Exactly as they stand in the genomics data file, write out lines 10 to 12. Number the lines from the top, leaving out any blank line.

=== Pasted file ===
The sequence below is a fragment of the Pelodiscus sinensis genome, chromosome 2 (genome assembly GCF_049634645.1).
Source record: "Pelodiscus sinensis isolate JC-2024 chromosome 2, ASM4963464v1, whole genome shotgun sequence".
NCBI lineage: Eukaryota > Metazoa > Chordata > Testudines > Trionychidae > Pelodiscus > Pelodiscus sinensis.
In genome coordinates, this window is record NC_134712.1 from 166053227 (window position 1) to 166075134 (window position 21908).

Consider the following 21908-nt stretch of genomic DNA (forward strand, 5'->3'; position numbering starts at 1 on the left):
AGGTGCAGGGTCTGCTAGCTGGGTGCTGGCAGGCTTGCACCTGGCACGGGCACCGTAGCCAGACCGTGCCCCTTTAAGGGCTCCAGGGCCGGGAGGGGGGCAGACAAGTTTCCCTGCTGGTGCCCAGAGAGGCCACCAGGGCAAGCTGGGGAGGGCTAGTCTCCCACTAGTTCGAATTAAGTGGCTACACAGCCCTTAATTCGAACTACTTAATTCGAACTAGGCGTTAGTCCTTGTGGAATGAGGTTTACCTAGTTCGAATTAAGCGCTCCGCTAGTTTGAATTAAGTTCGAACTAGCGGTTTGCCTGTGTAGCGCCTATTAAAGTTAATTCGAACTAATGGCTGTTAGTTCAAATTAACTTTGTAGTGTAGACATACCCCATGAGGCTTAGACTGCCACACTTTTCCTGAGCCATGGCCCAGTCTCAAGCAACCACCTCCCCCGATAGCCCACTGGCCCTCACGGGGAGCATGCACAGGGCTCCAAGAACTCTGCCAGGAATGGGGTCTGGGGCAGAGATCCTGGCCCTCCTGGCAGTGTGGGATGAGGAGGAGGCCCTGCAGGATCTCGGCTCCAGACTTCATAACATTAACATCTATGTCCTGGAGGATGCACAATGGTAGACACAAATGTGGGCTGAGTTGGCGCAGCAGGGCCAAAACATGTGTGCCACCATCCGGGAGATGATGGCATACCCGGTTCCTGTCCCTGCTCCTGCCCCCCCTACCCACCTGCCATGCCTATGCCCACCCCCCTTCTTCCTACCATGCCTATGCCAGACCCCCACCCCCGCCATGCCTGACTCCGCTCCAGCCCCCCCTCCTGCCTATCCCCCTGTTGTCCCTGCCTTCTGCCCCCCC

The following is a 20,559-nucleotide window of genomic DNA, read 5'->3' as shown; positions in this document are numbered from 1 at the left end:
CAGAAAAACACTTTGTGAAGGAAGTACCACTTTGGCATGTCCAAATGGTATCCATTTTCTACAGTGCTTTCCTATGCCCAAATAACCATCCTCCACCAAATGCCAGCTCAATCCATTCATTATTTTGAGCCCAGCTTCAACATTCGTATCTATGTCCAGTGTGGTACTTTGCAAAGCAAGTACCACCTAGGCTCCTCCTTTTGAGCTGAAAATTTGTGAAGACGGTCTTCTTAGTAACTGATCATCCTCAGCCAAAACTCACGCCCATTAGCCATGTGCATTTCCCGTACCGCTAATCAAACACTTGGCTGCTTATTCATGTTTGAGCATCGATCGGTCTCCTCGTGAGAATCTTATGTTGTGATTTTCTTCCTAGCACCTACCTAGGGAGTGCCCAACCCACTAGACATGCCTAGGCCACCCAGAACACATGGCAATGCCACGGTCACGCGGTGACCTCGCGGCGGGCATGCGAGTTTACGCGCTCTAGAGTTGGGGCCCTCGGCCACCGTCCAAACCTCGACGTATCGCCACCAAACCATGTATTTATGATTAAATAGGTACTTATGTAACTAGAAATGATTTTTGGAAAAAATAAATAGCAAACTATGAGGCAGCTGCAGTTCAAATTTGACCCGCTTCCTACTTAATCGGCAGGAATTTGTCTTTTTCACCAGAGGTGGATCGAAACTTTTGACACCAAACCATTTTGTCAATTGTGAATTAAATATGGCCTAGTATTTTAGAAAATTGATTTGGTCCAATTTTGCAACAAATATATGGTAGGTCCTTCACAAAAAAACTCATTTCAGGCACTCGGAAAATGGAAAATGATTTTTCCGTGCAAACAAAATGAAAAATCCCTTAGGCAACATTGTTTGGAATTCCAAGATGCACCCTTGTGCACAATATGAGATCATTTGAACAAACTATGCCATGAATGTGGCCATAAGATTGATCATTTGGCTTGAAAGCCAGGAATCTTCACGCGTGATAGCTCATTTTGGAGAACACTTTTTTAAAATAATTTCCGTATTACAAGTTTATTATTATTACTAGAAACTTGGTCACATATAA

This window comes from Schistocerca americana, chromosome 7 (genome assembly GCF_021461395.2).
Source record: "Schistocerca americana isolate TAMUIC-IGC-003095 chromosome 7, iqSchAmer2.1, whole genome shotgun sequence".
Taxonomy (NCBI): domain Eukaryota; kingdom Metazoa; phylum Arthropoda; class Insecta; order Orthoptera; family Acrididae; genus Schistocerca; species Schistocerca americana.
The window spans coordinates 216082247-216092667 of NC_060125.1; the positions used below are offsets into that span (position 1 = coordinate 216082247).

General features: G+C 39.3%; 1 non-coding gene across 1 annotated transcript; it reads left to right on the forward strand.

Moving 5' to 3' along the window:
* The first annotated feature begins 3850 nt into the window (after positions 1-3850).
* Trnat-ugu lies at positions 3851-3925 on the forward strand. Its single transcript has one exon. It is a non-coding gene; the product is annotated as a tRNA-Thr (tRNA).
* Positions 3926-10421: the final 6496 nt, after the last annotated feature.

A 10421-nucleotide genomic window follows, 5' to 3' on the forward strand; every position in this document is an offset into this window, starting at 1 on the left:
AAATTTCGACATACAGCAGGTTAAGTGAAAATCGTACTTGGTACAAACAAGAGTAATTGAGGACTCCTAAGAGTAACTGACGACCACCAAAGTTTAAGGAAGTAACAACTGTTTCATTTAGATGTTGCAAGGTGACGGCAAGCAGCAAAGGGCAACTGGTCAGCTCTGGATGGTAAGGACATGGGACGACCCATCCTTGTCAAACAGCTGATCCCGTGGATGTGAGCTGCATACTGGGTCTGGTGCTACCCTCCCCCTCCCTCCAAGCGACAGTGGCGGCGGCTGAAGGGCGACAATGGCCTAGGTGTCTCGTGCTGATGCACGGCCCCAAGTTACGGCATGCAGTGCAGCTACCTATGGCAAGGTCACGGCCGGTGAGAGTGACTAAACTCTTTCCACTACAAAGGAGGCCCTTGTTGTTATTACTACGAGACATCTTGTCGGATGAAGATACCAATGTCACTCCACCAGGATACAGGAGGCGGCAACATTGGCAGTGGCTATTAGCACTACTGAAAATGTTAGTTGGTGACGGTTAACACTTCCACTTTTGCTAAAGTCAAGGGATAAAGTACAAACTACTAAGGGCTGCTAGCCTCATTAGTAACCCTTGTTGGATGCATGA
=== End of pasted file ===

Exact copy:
Source record: "Schistocerca americana isolate TAMUIC-IGC-003095 chromosome 7, iqSchAmer2.1, whole genome shotgun sequence".
Taxonomy (NCBI): domain Eukaryota; kingdom Metazoa; phylum Arthropoda; class Insecta; order Orthoptera; family Acrididae; genus Schistocerca; species Schistocerca americana.
The window spans coordinates 216082247-216092667 of NC_060125.1; the positions used below are offsets into that span (position 1 = coordinate 216082247).